Decades after Original 9, Rosie Casals' influence still felt
Fifty-plus years since she was one of nine players who risked their careers and reputations to set professional tennis on the course to become the world's leading sport for women, Rosie Casals remains one of the most influential figures in tennis history.
In 1970, Casals and the rest of the Original 9—Peaches Bartkowicz, Julie Heldman, Billie Jean King, Kristy Pigeon, Nancy Richey, Valerie Ziegenfuss, Judy Tegart Dalton and Kerry Melville Reid—protested the growing pay disparity for women in tennis by signing symbolic $1 contracts to compete at promoter Gladys Heldman’s alternative, non-sanctioned Virginia Slims Invitational. Their rebellion sparked a revolution, as Virginia Slims ultimately backed two dozen events across the U.S. in 1971 as the precursor to the modern-day WTA Tour, which launched in 1973.
This summer, the Original 9 became the first group inducted into the International Tennis Hall of Fame in Newport, R.I. In September, the group was presented their rings in an on-court ceremony at the US Open—the first of the four Grand Slams to offer women equal prize money dating back to 1973—during the women's semifinals, and also participated in the coin toss for the women's final between Leylah Fernandez of Canada and Emma Raducanu of Great Britain.
"Thank you for this wonderful tribute to the Original 9," Casals said during the ceremony. "I'm so proud to have been part of this exceptional group of warriors who changed the face of tennis and its history. We stood together as pioneers and fought for the right to earn a living and to play the game we loved.
"To use a terrific quote from my dear friend BJK, 'The Original 9, showed up, stood up and spoke up.'"
Casals first picked up tennis at age 8 on public courts in San Francisco's Golden Gate Park after urging her father, a recreational player, to teach her. She went on to a Hall of Fame career that lasted more than two decades: she won 12 Grand Slams in doubles and mixed doubles combined, won more than 90 career titles across singles and doubles, peaked at a career-high ranking of world No. 3 in singles, and helped the U.S. win seven Fed Cups.
To achieve this, Casals says, she had to overcome. Topping out at 5-foot-2, she was often one of the shortest players in her youth and as a professional. The daughter of Salvadoran immigrants to the United States, Casals' background made her stand out at junior tournaments, as did her family's economic status.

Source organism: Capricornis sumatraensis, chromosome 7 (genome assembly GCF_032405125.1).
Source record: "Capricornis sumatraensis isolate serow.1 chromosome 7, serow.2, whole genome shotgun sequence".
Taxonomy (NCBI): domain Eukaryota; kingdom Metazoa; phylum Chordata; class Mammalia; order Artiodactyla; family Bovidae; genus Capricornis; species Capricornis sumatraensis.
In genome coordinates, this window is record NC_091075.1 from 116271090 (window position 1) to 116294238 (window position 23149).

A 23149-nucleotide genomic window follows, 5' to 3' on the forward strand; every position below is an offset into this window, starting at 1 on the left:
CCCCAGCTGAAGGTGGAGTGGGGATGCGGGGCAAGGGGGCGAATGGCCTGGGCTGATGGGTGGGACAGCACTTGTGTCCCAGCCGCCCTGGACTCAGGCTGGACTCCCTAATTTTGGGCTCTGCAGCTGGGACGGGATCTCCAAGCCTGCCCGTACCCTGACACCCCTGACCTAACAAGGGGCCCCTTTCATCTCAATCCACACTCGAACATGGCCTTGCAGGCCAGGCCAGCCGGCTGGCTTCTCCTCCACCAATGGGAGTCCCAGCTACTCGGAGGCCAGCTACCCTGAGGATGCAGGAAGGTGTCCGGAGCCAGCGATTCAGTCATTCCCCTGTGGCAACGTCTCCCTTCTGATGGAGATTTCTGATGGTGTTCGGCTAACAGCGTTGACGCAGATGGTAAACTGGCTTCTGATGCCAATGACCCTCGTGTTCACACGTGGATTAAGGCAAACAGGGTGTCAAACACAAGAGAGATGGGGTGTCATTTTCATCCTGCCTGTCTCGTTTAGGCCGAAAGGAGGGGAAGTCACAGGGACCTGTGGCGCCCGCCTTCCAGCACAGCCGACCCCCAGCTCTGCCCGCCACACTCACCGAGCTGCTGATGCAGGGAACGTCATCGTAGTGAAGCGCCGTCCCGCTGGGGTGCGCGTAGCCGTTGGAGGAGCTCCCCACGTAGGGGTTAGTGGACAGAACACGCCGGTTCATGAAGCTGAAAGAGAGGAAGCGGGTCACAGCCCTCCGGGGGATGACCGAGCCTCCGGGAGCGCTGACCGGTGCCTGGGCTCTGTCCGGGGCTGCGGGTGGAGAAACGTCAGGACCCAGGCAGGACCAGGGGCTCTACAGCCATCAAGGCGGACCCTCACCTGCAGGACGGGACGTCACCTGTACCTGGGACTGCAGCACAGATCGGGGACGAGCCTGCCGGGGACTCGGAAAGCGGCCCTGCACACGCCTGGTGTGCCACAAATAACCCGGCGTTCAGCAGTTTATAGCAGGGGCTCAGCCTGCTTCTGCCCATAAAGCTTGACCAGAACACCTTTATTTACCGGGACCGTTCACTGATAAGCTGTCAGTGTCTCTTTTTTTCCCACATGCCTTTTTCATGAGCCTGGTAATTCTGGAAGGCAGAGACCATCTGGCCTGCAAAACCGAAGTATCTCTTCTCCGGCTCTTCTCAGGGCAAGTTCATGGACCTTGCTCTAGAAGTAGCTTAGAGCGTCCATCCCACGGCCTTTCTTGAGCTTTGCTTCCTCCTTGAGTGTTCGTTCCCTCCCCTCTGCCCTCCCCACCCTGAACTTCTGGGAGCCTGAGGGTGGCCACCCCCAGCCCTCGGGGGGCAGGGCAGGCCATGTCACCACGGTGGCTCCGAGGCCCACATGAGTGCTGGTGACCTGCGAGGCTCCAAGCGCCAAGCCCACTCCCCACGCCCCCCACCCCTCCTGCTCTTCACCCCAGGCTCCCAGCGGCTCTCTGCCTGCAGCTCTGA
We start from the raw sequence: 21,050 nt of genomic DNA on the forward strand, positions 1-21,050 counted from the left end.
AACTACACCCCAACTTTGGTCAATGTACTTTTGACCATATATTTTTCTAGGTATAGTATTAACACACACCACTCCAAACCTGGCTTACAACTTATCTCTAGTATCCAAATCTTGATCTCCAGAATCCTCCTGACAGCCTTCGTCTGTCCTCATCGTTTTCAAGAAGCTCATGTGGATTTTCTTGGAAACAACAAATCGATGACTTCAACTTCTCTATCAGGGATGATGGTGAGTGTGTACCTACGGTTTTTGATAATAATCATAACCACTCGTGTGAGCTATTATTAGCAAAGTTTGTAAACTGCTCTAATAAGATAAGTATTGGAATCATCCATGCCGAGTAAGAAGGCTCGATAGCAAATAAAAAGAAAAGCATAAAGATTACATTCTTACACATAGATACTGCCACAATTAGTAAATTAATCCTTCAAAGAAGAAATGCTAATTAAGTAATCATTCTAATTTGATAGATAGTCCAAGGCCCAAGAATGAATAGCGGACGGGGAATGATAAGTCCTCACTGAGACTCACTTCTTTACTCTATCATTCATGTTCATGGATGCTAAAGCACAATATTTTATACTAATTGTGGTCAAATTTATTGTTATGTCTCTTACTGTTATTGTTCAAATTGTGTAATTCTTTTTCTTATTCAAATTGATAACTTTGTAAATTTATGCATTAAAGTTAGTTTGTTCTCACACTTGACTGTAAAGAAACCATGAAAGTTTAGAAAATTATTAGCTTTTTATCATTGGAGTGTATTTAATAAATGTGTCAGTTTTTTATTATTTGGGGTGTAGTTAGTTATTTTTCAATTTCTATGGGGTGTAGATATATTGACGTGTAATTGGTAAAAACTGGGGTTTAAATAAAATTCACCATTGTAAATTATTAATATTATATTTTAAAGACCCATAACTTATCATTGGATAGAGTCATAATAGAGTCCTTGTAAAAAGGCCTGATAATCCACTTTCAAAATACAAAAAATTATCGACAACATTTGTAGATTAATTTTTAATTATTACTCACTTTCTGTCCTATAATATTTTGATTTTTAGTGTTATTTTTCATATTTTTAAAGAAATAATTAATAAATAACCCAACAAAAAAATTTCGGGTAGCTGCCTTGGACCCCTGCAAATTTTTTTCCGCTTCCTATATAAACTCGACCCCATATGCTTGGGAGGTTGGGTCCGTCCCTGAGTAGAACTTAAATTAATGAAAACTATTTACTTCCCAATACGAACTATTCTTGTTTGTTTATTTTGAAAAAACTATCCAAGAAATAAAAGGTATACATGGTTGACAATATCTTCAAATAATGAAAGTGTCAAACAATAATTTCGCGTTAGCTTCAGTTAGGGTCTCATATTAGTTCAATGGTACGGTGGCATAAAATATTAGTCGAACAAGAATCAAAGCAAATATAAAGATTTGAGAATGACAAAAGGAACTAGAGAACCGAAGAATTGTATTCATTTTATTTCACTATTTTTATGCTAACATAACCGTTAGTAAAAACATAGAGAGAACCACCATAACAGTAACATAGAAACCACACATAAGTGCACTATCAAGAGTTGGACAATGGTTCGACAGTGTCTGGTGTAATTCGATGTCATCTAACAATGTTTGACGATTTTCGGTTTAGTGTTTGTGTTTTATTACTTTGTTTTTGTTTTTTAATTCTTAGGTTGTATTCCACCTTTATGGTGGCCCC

"I had heard of Pancho Gonzales and as I started playing a little more, Maria Bueno... but we didn't have that many Hispanics playing tennis. The boys played soccer, the women got married and had families. There wasn't a lot for women to do at that time. I'm so happy that I got started with tennis. My dad was a soccer player, and to have a girl become an athlete, that was something a little bit different. I was fortunate that he liked his kids playing tennis," Casals said.
"We came from the wrong side of the tracks. Tennis was expensive, it was foreign to us. Other kids playing, they had lots of racquets, lots of money, and I had to rely on an $8 racquet from Sears. It was tough. As I started to play more, I started to realize that everybody had more than what I had. I think that pushed me to become better, more focused on wanting to win. I felt like that was my way of making a statement. That became very important in my life."
In the present, Casals now works extensively with her Love & Love Tennis Foundation, which she founded in 2015 alongside fellow former pro Tory Fretz. Individually inducted into the Hall of Fame in 1996, Casals hopes that her work with the non-profit, which serves the Coachella Valley in California and a large Hispanic population, will help kids in a similar position that she was, and provide them with opportunities in tennis for generations to come.
"They're not really familiar with tennis and it's still considered an exclusive and elitist sport. I think it’s very important to get more involved, to bring my success and what I experienced because it got you out of your environment and really showed you a different world that I certainly wouldn’t have known anything about," she said.
"I consider myself extremely lucky to have traveled as much as I did and met so many wonderful people and to continue playing tennis and giving back to the sport that I’ve enjoyed for so long."
As she watched two young women of color, teenager at that, compete for one of the biggest trophies in tennis earlier this month, Casals said she could not help but reflect on the role that she and her barrier-breaking peers played in paving the way for them to get there.
"The legacy of the Original 9 is why we're here at the US Open... from that, you really felt that you provided the opportunity for everybody. Making more opportunities for women to play... we started getting more of everybody. You felt inspired that your movement towards equality paid off because it’s not just about money. It’s about inclusiveness and letting everybody who wants to play tennis, play tennis," she said.
"It’s such a great sport and I hope that we continue to grow and widen our heritage here. I’m 73 and to be here and to see both of these young ladies who played in the finals, Emma and Leylah... here we are 51 years later, and this is what tennis is: an opportunity for all kids. I know they come from mixed heritage, and how exciting is it to have those two youngsters out there and to know that perhaps we were responsible for that development of tennis for women? It’s great to see the youngsters coming and displaying that talent. I’m awed."
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